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When a Mindfulness Movement is your Legacy
Project Little Warriors is making its impact
By Sydney Kerelo

It’s hard to imagine Camden children practicing warrior poses and breathing exercises without also picturing the charismatic yogi who brought the lessons to their schools. But James Gaddy, known as Mr. Yogi to his young students, died suddenly in late August. His dream to help kids who have known trauma and violence in their young lives is still very much alive.

“While physically, Gaddy is not here with us, we’re going to keep moving forward,” says Marialana Curry, who founded Project Little Warriors with Gaddy. “I am going to take over and lead with everything he taught me and what he would want moving forward, which is love, grace and peace.”

PLW started modestly in 2018. Gaddy taught hour-long yoga classes in 2 Camden schools, which educators credit with helping students perform better in school and cope with personal issues, says Curry. Before the Covid shutdown, PLW had grown dramatically, serving some 500 kids in 7 schools, afterschool and summer programs in South Jersey.

“Covid hit us very hard since outsiders weren’t allowed into schools,” says Curry. “So for 2020 we did a lot of behind-the-scenes stuff and took a pause from being in- person.”

Gaddy, who lived in Oaklyn, died while vacationing near his childhood home in North Carolina. There were no signs of trauma, and the cause of his death is still undetermined.

At the time of his passing, the project was expanding, funded by donation-based classes at yoga studios or private venues and other fundraising efforts.

Gaddy grew up in Charlotte, North Carolina, as the youngest of 5 with a father in and out of prison and a mother who was constantly working. “He entered into the drug game by dealing and being a part of gangs,” says Curry. “He was living that life for a few years because that’s what he thought would bring him purpose, bring him money and bring him success.”

But one day, Gaddy realized that life wasn’t for him. He believed he was destined for something greater, which was when he made the life-altering decision to leave it behind. Shortly after, he moved in with his mother in South Jersey and began selling hearing aids for a corporate business.

But that lifestyle wasn’t for him either.

According to Curry, he started getting into fitness and was offered a job as the head coach and studio manager of Orangetheory Fitness in Cherry Hill.

“That is where he found the most fulfillment,” she says. “We actually met during a spinning class. He came up to me because I had beat him – I didn’t even know we were competing – and we instantly became best friends. We tried our first yoga class together and he absolutely fell in love with it. He walked out and immediately signed up for yoga teacher training.”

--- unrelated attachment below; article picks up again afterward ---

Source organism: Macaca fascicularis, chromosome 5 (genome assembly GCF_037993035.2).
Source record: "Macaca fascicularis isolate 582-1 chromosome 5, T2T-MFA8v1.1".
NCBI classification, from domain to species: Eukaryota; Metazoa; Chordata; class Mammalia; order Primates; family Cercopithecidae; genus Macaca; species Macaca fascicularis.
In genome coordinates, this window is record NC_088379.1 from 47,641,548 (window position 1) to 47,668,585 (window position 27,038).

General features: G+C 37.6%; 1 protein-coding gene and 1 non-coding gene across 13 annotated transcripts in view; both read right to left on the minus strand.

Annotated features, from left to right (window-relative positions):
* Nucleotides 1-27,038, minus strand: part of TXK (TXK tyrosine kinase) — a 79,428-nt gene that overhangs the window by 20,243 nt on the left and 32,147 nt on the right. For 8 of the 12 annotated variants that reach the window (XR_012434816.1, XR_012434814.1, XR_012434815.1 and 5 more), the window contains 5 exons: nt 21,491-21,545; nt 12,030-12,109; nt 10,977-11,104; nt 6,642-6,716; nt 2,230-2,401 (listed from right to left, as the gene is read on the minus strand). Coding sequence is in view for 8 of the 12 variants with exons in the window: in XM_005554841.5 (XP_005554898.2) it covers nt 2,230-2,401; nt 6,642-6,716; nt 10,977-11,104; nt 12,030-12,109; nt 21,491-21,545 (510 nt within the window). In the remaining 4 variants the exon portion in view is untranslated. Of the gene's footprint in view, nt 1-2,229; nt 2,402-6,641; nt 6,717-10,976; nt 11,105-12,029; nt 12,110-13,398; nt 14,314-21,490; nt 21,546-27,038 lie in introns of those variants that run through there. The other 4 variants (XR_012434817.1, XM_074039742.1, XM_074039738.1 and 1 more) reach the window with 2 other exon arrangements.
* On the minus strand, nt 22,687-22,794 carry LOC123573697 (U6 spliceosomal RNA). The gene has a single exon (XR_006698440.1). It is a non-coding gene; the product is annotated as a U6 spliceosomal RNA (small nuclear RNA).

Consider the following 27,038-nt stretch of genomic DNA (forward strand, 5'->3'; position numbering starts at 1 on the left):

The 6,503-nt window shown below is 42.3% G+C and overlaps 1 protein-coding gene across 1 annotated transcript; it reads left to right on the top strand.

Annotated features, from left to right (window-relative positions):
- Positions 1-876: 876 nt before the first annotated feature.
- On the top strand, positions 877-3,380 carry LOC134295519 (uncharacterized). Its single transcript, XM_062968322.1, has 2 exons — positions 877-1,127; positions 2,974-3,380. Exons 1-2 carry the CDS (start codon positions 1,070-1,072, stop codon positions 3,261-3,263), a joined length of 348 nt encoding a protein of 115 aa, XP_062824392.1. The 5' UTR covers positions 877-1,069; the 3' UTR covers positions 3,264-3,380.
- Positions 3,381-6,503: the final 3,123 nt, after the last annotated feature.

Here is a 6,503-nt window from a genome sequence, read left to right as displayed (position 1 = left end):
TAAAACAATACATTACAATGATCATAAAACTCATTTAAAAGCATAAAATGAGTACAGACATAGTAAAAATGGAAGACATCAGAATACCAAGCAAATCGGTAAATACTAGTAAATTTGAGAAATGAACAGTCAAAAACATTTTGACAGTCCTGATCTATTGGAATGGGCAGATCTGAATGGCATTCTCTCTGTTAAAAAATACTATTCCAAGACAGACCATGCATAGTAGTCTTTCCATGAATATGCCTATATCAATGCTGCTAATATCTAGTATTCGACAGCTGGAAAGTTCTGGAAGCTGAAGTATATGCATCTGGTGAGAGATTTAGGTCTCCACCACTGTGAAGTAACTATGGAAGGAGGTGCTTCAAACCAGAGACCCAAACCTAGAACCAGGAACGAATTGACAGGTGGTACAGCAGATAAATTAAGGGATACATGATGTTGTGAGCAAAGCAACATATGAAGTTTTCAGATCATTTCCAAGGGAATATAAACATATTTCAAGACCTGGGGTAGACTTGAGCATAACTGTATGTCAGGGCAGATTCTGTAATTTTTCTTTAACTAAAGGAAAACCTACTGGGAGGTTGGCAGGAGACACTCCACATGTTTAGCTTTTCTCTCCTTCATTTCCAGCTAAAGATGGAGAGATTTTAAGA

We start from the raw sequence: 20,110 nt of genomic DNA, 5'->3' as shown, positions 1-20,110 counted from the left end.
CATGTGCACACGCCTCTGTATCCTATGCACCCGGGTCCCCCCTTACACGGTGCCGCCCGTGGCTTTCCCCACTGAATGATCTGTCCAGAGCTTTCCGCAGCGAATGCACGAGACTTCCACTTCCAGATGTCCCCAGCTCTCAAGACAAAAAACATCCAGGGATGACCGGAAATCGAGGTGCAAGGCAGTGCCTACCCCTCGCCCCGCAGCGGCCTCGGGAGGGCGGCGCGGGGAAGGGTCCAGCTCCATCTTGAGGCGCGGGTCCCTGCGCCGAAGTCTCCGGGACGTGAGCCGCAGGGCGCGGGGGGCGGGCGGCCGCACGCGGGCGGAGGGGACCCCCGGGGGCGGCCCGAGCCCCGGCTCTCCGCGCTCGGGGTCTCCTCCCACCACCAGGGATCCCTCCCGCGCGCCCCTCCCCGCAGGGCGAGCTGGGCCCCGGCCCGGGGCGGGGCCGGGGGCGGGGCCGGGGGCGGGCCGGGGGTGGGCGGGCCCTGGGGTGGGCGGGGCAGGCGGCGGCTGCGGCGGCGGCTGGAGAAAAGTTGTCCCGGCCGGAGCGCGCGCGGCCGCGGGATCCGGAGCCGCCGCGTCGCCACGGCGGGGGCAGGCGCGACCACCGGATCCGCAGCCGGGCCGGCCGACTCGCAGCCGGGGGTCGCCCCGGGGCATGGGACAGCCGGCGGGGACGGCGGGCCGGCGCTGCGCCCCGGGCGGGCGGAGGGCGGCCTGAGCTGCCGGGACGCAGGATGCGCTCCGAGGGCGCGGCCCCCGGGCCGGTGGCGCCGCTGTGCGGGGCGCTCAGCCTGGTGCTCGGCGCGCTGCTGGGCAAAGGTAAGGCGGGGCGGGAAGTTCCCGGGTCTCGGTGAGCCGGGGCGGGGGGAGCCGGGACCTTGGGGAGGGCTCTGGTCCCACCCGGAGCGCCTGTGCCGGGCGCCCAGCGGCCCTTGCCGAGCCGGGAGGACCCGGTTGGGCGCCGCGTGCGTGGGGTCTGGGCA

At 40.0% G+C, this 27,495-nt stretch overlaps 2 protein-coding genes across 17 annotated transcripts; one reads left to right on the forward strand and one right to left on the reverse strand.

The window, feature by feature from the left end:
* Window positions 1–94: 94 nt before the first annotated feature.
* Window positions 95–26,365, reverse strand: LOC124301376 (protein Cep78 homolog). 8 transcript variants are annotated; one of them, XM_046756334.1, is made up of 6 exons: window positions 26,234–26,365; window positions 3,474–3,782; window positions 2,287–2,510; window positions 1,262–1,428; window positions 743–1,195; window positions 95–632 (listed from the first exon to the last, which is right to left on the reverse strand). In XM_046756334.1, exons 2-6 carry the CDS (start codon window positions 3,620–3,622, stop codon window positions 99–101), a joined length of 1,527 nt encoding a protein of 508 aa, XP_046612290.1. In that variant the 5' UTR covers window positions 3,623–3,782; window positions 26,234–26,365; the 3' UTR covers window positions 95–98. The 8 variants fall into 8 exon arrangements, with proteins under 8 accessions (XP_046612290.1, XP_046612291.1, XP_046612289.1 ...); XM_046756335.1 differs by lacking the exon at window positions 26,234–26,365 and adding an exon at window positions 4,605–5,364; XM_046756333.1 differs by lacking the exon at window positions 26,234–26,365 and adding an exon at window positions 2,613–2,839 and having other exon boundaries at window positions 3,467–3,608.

Shortly after, a Camden school discovered Gaddy and offered him a volunteer position in one of their classrooms. They wanted to bring fitness and yoga to their students.

“He was a very fit man and the classroom he was asked to teach in was a behaviorally challenging classroom,” says Curry. “They thought bringing in a man with a distinct, fascinating look and one who can provide yoga would help the students engage.”

There was one problem though, Gaddy didn’t know how to teach children, let alone ones with behavioral disabilities, she says. But he still showed up every week. He even purchased journals for all of the students and tried to encourage them to write about their feelings. That ended with all of the pages torn and the books destroyed.

“They had not taken it seriously and everything he had hoped for going into the session went the complete opposite way,” says Curry. “We were on the phone and he was saying, ‘I’m not doing this anymore. I’m not going back.’ I was like well, if you don’t then you’re giving up on them just like everybody else has.”

That’s what inspired Gaddy to begin Project Little Warriors, an organization that travels from school to school throughout low-income communities to teach young children tools and resources to help them cope with stress, trauma and behavioral issues and to expose them to mindfulness practices. As it has grown more successful, PLW has expanded to include a variety of teacher and student workshops emphasizing the combination of fitness and mindfulness techniques that can be tailored to kids from preschool to high-school age. PLW also now offers corporate training.

Although Gaddy passed away, his legacy continues on.

Leanne Shine, a Cherry Hill East High school teacher, began her yoga instructor training with Project Little Warriors because of Gaddy.

“Listening to him talk about Project Little Warriors really hit me in the right spot, and I felt that this project was important,” says Shine. “He was so passionate about what they were doing and I felt a real connection with him. I lived in Camden until I was 10 years old, so I know the hardships students go through.”

Shine teaches the mindfulness methods in professional development courses in her district. She has trained more than 25 teachers so far. And last year Curry began the James E. Gaddy Jr. Legacy Scholarship, a fund that awards $1,000 to a student yogi who embodies Gaddy’s spirit.

“We will choose somebody who consistently shows up, who lives, breathes and spreads love, one who gives back and serves,” Curry says. “It doesn’t have to be a high school graduate, it could be a fifth grade student. The money could be used for school supplies or to get groceries for your house. It’s about giving back to the community and to the people, recognizing the positive impact our students have no matter what age.”

January 2022
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